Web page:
How to get permanent residence as a dependent in Sweden 2021
The Swedish government has recently, 2021, imposed some new legal changes, meaning that it will now be harder for dependents over the age of 18 to obtain permanent residence in Sweden.
This means that children over 18, spouses, ‘sambo’, or partners will need to meet these new requirements in order to be granted permanent residence.
In this article we will be briefly outlining the new changes that have been imposed.
1. All first-time residence permits will be temporary
If you were applying as a spouse or dependent to a Swedish citizen, it was previously possible to obtain permanent residence if you had been living together abroad for at least 2 years. With the new changes it looks like this will no longer be an option.
2. You will need to have income to support yourself
In order to be granted permanent residence as a dependent (child, spouse, ‘sambo’, or partner) you will need to meet new maintenance requirements. This means that you need to prove that you have sufficient funds to support yourself in Sweden.
According to the Migration Agency’s assessment at the time, only income from employment can count towards your income (self-employment can also count towards this). Savings or income from stocks do not count.
This means that you also cannot rely on your partner to support you to meet the maintenance requirement. If you are retired, you may be exempt from this maintenance requirement.
The Migration Agency has assessed that the income level decided by The Swedish Enforcement Authority (Kronofogdemyndigheten). You can find this here (only available in Swedish). It is the Migration Agency’s assessment that you only need to prove that you can financially support yourself so the income level they look at is for a single adult. For 2021 this is a monthly income of 5,016 SEK.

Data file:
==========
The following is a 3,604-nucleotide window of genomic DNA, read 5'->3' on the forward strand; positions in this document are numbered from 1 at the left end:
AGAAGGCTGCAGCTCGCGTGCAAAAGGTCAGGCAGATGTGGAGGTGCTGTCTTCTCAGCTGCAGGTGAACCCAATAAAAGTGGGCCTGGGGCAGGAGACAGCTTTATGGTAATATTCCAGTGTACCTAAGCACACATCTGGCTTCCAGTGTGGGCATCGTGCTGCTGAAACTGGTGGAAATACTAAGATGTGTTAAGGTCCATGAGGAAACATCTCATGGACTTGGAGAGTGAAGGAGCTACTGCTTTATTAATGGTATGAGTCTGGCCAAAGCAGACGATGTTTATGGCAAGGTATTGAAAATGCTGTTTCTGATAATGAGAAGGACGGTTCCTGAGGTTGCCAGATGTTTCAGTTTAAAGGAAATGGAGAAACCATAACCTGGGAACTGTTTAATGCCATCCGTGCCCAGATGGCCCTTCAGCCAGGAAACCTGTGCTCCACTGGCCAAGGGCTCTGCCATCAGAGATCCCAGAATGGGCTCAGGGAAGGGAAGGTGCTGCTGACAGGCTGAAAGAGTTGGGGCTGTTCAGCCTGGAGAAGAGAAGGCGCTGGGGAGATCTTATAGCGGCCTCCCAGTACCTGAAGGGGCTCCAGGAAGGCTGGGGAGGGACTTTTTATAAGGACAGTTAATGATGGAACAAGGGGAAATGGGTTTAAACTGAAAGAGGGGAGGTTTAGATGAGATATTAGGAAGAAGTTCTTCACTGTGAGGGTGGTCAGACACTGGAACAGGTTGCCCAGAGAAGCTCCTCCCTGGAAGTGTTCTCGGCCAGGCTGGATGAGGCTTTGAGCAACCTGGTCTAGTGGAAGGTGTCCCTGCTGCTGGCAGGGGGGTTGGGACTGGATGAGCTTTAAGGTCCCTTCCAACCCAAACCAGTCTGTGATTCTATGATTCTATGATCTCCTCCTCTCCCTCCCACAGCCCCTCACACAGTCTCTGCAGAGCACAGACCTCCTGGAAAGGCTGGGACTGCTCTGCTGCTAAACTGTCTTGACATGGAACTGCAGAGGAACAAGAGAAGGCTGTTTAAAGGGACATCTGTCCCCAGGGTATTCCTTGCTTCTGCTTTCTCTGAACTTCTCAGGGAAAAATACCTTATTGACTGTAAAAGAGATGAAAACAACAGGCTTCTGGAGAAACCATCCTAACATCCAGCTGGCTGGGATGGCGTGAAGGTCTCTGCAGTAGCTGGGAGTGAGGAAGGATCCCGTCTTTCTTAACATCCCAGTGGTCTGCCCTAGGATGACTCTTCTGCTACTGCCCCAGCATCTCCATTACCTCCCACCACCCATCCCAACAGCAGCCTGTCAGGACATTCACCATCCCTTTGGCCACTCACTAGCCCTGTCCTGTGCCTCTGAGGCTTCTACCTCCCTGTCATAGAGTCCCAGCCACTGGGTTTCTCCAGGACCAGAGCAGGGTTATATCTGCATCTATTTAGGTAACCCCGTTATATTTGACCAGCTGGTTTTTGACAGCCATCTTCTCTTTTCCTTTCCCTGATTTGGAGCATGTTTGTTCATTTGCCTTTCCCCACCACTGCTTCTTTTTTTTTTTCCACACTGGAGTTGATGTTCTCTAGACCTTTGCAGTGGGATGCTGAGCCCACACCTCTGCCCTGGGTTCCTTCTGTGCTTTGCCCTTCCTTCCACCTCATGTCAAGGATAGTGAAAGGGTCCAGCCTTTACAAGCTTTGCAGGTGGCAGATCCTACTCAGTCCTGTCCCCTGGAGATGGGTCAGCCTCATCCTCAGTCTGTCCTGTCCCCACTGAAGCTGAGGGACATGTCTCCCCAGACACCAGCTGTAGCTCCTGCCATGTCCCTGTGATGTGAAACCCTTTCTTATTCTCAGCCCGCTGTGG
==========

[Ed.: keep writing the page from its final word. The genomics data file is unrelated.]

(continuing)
In addition to the income level decided by The Swedish Enforcement Authority, the Migration Agency will also check that you have sufficient income to pay for your housing. If you live alone the entire rent should be taken into consideration.
If you share your housing with other adults (children over 18, spouse, partner, etc.) the housing cost will be divided by the number of adults you live with. This means that the total monthly income you need to prove for 2021 is 5,016 SEK + your housing expenses.
3. You must have held a dependent/residence permit for at least 3 years
It was previously possible for spouses, ‘sambo’, or partners to be granted permanent residence after holding a residence permit for 2 years. However, with these new regulations it is now required to hold a residence permit for at least 3 years instead.
4. You should not have committed any crimes
If you, as a dependent, have been charged with any criminal offences, then your application for permanent residence may be rejected. Your application may also be rejected if it is suspected that you will not live a peaceful and crime-free life in Sweden. This applies to everyone over the age of 15.
The Migration Agency states that there are currently no guidelines as to what level of crimes warrant a rejection and state that it will be assessed on a case-by-case basis.
5. Knowledge in Swedish language and Swedish society
The new legislation recommends that this is imposed at a later time, so as of now, 2021, there is no requirement for this. If you are someone that is looking to obtain permanent residence in the future, it may be a good idea to study the Swedish language as this is likely to become a requirement.
It is important to mention that if permanent residence cannot be granted, it is generally possible for the Migration Agency to grant an additional temporary permit instead.
If you would like to read up on these new changes yourself, you can find the Migration Agency’s assessment of the new regulations here (only available in Swedish).